- One reason why the statutory provisions do not permit or require the tribunal to conduct a review of the Department’s decision to end housing assistance is that there is an internal review process available under section 65 of the Housing Act 2003 (Qld). That permits a tenant to apply to the Chief Executive of the Department for a review of a decision about that person’s eligibility for a social housing service within 28 days of notice of the decision or becoming aware of the decision. It would also appear that there is another review available, that is under the Judicial Review Act 1991 (Qld) by application to the Supreme Court.
- This is not to say that the tribunal must terminate the tenancy in every case where the Department has ended housing assistance and given a valid notice to leave, and where the tenant has failed to leave. The word ‘may’ in section 340(2) denotes some discretion. There is little authority as to when that discretion may be exercised in the tenant’s favour. The only statutory guidance is section 349A of the RTRAA which provides that the tribunal must not refuse to terminate the tenancy merely because the tenant is a social housing tenant.
- At the hearing the tenant protested that she was still living at the property, and in particular she challenged that any proper conclusion could be reached from the condition of the property and the information from neighbours, and disputed that the electricity was disconnected and that Centrelink had the wrong address. In this appeal, the tenant attempts to say that the Adjudicator was wrong to find that she had largely been absent from the premises, but as can be seen from the above this matter can only go to the tribunal’s residuary discretion under section 340(2).
- Of these issues in dispute at the hearing, there could well be an explanation for the condition of the property and information from neighbours consistent with the tenant’s continuing living at the premises.
- The question of the electricity and the Centrelink address would have been of greater importance. The electricity was important because if it were true that it was disconnected, then it would be very unlikely that the tenant was living at the premises and it would also be completely contrary to the evidence she gave at the hearing that in the year before the hearing she only spent a couple of nights away. The Centrelink address was important because if she had given Centrelink a different address this would also show she was not living there and would raise into question whether she was in need of social housing.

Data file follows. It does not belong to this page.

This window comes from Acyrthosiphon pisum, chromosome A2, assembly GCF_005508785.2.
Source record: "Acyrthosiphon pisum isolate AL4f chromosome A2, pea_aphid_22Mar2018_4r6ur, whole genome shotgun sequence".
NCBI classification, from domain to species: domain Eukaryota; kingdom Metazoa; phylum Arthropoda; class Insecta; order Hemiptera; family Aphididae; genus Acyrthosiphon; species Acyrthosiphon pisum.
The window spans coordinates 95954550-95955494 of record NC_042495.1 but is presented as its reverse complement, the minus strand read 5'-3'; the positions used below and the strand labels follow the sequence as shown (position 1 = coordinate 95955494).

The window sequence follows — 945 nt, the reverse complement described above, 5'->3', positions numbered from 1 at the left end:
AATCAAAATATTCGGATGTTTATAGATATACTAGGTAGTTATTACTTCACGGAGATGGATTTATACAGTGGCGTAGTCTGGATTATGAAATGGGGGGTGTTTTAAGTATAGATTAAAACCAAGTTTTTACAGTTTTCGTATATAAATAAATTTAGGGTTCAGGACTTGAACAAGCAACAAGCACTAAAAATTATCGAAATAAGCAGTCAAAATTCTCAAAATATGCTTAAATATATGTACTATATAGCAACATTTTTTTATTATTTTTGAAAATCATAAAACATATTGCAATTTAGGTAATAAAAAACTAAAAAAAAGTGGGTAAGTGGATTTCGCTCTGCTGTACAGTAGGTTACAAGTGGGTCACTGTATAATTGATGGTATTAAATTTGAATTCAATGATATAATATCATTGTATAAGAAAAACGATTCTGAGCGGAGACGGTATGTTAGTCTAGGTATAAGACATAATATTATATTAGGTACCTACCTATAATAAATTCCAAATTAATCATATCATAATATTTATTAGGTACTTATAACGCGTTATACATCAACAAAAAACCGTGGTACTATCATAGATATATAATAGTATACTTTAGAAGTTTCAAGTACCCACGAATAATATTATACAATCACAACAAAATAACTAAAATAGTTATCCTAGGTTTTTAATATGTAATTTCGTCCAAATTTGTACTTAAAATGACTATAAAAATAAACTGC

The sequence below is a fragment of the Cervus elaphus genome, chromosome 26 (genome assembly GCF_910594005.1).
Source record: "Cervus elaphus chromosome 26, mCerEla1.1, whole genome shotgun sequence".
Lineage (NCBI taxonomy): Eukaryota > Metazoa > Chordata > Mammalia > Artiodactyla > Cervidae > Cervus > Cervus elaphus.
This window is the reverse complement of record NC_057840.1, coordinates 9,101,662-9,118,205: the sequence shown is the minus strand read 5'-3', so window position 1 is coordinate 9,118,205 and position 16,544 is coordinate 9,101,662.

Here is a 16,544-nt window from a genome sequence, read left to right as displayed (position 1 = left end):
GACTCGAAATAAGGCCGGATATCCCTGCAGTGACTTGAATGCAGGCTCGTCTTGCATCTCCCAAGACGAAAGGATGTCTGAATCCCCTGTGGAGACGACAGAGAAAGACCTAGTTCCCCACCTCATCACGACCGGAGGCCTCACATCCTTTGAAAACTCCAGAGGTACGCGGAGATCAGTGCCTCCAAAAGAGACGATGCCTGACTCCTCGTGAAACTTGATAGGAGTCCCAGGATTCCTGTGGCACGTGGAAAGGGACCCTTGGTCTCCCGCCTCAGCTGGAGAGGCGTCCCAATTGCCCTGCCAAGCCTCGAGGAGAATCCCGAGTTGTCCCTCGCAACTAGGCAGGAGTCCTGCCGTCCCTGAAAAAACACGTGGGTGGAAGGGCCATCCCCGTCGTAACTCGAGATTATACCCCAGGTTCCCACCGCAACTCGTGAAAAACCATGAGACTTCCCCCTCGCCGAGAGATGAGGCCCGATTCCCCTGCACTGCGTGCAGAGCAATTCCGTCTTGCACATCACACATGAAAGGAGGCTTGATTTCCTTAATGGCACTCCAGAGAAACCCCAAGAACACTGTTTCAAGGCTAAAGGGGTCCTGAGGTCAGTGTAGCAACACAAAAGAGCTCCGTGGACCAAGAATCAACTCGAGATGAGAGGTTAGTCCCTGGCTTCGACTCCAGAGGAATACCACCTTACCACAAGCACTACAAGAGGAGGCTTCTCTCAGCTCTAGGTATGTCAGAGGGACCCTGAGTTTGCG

- I have concerns however, about whether these two matters were dealt with properly at the hearing.
- With respect to the electricity, at the hearing the housing officer gave evidence that there was no electricity connected to the property. When asked by the Adjudicator how she knew that this was the case, the officer said it was because ‘there was no movement’. This was a reference to the photographs of the meters taken on 18 October and 7 November 2018. There were two meters for the electricity servicing the premises, one meter is displayed on the left hand side of the photographs and one on the right hand side.
- A close examination of the photographs show that the Department’s evidence about this was incorrect. The meters were both of the mechanical dial type and so the amount of electricity used appears from the dials. The dials on the meter on the right of the photograph had not moved very much, but the meter on the left had moved by just under 100 kilowatt-hours over the three week period between the two photographs. It is clear from this, that the electricity was not disconnected as was claimed by the Department.
- It seems possible that there was a mistake made when looking at the photographs. Underneath the dials for each meter there is a number, which looks a bit like a digital meter display. But in fact it is the meter number. Since for each meter this number did not change, it might at first glance appear from the photograph that no electricity had been used at all.